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An independent commentator on financial markets and fintech through his blog, the, Chris Skinner is one of the biggest names in fintech today. He is the Chair of the European networking forum: the Financial Services Club and sits on the advisory boards of numerous companies including Innovate Finance, Moven, and Meniga. Chris has been voted one of the most influential people in banking by The Financial Brand. He is also one of the Top 5 most influential people on BankInfoSecurity’s list of information security leaders, as well as one of the Top 40 most influential people in financial technology by the Wall Street Journal. 

In his recent visit to Karachi for a training workshop organized by Terrabiz group, BR Research had an interesting discussion with him on the digital revolution, the future of the banking industry, and its potential in Pakistan. Below are edited transcripts of the transcription.

Chris Skinner

BR Research: What are some of the key characteristics of a flexible regulatory framework for digital banking and mobile payments to allow the natural evolution or even experimentation of new products and services?

 Chris Skinner: The world’s leading-edge regulatory bodies are creating lighter regulations than one required for a full banking license. So we have the e-money licenses, payment processing licenses, and trusted third party licenses in Europe, because you don’t have to have overheads, governance, and capital requirements that we see in the banks, and that’s encouraging a lot of regulations. Regulators are also working with startups, which is what the regulatory sandboxes are all about. Set up by regulators, such as the Financial Conduct Authority in the UK, the regulatory sandbox is a platform where businesses can test innovative products, services, business models, and delivery mechanisms in a live environment. We are seeing big changes to encourage innovation.

BRR: How critical are the capital requirements?

 CS: That is one of the main differences. If you are running a full deposit bank service then generally you have to have several thousands of dollars of insurance capital for every customer. New banks have to have at least $20 million of capital on day one because of the guarantees that a regulator requires for full bank services, which is an inhibiting factor to any new bank launch. This is why you don’t see new bank startups in the digital world. Instead, you see specialist payment companies. The difference is that the e-money and payment licenses are for non-banking financial institutions that are not acting as a value store where people deposit their money.

BRR: Does that mean starting off with a digital bank is a fool’s dream and that only old legacy banks or only the big boys who have that kind of capital can do it?

CS: Not necessarily. A host of new banks are starting in Britain. I call them ‘boutique banks’ as they are not really proper banks. They are just dressing the banking service in a different way, but still have a full bank partner behind them. And then there are few like Atom, Monzo, Starling banks that have millions of dollars from day one because they have the ambition to be a full bank and they have guaranteed funding to be able to do that. There is a possibility, but you’ve got to be really incredible to launch a digital bank as a new startup because from day one you have to raise something like $20 million dollars as your capital.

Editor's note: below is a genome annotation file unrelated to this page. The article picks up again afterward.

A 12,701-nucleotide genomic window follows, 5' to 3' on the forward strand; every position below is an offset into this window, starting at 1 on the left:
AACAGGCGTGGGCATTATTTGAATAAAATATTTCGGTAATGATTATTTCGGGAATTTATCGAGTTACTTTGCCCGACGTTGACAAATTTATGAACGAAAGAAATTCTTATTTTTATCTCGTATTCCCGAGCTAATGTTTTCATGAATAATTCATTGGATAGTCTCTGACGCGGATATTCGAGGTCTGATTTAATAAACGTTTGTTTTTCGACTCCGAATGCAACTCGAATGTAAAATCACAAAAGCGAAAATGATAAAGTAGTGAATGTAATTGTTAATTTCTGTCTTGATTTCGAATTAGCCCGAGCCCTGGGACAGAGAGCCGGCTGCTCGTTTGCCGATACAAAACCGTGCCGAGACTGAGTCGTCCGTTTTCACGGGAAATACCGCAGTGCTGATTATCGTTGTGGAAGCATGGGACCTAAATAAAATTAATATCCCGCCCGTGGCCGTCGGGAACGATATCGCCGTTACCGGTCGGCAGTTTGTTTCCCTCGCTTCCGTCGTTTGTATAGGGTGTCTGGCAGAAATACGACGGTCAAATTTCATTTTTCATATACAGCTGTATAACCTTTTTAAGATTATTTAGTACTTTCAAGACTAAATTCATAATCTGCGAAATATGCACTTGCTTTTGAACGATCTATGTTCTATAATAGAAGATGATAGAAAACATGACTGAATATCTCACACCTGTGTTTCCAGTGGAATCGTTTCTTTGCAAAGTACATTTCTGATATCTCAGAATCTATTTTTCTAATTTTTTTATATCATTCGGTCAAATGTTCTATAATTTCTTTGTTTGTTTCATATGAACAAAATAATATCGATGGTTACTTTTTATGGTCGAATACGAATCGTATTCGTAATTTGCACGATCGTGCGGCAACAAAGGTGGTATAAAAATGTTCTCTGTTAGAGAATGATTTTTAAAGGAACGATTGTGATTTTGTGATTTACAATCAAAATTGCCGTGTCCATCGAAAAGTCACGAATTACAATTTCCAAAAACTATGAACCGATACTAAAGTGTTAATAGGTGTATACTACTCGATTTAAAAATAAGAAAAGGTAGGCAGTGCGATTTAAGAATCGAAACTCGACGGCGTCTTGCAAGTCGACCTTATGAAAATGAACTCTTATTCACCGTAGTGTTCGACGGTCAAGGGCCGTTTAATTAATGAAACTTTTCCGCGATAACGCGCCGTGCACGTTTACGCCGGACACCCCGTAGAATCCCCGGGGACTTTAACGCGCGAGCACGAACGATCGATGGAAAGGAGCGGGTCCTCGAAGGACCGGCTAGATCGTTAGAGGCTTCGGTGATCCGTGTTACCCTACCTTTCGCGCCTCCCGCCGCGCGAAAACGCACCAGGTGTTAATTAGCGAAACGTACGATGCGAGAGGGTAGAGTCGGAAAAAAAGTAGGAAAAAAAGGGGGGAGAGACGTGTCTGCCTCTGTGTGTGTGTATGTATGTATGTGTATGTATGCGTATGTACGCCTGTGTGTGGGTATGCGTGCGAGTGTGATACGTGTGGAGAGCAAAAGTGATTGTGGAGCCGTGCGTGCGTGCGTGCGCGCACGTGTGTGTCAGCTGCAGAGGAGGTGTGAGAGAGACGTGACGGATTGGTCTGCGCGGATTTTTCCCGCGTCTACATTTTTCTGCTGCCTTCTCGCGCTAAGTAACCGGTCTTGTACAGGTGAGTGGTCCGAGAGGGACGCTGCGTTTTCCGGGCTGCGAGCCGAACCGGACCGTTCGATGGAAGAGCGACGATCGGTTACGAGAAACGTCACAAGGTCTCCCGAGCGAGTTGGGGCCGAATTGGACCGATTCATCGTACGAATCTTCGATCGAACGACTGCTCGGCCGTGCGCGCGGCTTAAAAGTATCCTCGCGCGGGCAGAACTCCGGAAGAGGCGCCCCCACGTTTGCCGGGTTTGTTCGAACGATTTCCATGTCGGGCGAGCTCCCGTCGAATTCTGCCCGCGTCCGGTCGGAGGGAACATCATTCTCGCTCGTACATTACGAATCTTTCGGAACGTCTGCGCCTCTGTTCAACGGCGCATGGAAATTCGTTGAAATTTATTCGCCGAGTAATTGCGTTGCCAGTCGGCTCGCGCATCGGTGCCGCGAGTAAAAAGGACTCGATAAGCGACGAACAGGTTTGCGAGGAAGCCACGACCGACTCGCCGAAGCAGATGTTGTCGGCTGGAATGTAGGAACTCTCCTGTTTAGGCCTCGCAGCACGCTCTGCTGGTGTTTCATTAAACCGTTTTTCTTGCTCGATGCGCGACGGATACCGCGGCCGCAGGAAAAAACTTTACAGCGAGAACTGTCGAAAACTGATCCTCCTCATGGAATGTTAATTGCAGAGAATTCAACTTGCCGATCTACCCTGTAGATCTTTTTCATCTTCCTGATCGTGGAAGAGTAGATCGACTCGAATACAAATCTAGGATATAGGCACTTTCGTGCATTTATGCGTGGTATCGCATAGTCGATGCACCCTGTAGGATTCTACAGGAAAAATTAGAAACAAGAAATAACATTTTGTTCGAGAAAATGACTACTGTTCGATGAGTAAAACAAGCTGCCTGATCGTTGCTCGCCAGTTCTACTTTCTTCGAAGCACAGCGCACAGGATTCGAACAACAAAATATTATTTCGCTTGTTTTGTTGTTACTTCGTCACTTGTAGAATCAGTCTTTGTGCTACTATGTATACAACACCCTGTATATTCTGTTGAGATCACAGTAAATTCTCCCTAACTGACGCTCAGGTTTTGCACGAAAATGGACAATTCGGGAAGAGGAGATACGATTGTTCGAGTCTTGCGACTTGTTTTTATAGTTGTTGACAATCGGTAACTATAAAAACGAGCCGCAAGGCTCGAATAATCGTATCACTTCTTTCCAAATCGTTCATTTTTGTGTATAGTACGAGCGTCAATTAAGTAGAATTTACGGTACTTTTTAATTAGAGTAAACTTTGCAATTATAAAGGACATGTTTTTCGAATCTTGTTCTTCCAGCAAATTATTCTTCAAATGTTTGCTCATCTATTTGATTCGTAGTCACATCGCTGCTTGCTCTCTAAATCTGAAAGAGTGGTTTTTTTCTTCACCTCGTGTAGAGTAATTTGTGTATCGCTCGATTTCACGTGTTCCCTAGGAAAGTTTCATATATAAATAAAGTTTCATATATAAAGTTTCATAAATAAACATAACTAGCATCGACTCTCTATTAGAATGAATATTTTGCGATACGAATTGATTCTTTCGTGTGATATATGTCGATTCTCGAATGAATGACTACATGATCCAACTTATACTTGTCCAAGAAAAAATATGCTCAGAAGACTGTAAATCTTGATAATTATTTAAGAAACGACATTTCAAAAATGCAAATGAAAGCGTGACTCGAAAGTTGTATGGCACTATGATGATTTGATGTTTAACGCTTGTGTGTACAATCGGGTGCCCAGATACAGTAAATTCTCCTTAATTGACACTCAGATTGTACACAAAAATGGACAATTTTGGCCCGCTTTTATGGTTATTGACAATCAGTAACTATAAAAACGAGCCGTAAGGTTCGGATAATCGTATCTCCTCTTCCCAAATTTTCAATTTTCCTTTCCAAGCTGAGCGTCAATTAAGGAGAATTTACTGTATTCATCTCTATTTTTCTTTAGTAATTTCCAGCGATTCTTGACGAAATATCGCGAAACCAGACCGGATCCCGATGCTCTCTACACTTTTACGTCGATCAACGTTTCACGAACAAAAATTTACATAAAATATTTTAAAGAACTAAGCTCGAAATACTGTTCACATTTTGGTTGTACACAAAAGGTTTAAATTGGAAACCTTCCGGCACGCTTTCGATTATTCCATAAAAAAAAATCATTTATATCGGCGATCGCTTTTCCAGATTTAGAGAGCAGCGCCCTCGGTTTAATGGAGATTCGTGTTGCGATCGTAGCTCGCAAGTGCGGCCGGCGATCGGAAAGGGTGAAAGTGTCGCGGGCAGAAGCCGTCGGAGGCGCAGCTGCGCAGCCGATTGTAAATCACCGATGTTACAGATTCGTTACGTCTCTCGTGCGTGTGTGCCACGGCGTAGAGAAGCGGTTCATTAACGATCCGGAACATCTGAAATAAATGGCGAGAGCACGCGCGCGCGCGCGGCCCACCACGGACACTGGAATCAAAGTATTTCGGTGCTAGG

BRR: How are banks responding globally (especially in developing economies) to the changing (digital) paradigm? Are they outsourcing digital functions, are they reinventing themselves, are they opening new digital subsidiaries, or perhaps a confluence of strategies?

 CS: In developing economies, banks are more innovative and embracing the digital than the legacy economies of Europe and America. This is mainly because their systems have only been developed in the last 15 years, in most instances, so they don’t have to reinvent themselves. They can add digital functions to a lot of what they had already implemented. It’s far easier to become a digital bank in a developing economy than to become one in a legacy economy.

BRR: But is there a yellow brick road in terms of strategy?

 CS: There is. And the first thing is to decide what kind of bank you are going to be in the future. Do you want to be a full service digital bank, or just going to be aggregating the APIs to give the front office a wonderful experience without caring about the back office?

Some banks outsource their digital back office. That’s quite a hard decision to take because if you take that decision then you are essentially saying that we are no longer going to be playing in the product or service area; instead, we are purely going to focus on the relationship and the customer experience. Others want to focus on their back office as their core competence and may want to outsource front office.

For a bank that has historically done all front, middle, and back offices, these are major strategic decisions to take. You have to find where you want to focus as your core competence, and that’s where you need to start your strategic planning.

BRR: Is the clock ticking fast? Should banks in Pakistan start panicking? 

 CS: The clock is ticking but it is ticking in five to seven-year cycles rather than five to seven-day cycles. So it’s not as fast a change as any other market space, but it is fast enough. I see a lot of banks think that they don’t have to change, and what I am trying to say is that they do. If they don’t, then they are going to have serious problems.

BRR: How can banks digitize their lending framework, especially in the SME area where documentation isn’t always proper?

 CS: Most banks in the digital space are taking the example from peer-to-peer lenders, doing it on the basis of, ‘what data can I get about the people applying for loans,’ and ‘how can I use that data to understand their risk structures.’ So most of it requires strong data, and trying to assess how can we lower the cost of loan applications.

The problem with incumbent banks is that they have an awful lot of overheads and people who do the analytics as they haven’t automated it; whereas the new digital banks come in, they start with data to do the analytics, through software and systems to make it an automated function.

BRR: Can you give us an example?

 CS: M-Bank in Poland has been challenged by a new lending company that could do loans in 15 minutes, whereas conventional banks were doing it in two days or more. The new competitor is doing everything based on a digital approach, which involved getting a lot of data on customers than was previously available. Plus, they are analysing the data in real time based on algorithms and softwares which is far cleverer and faster.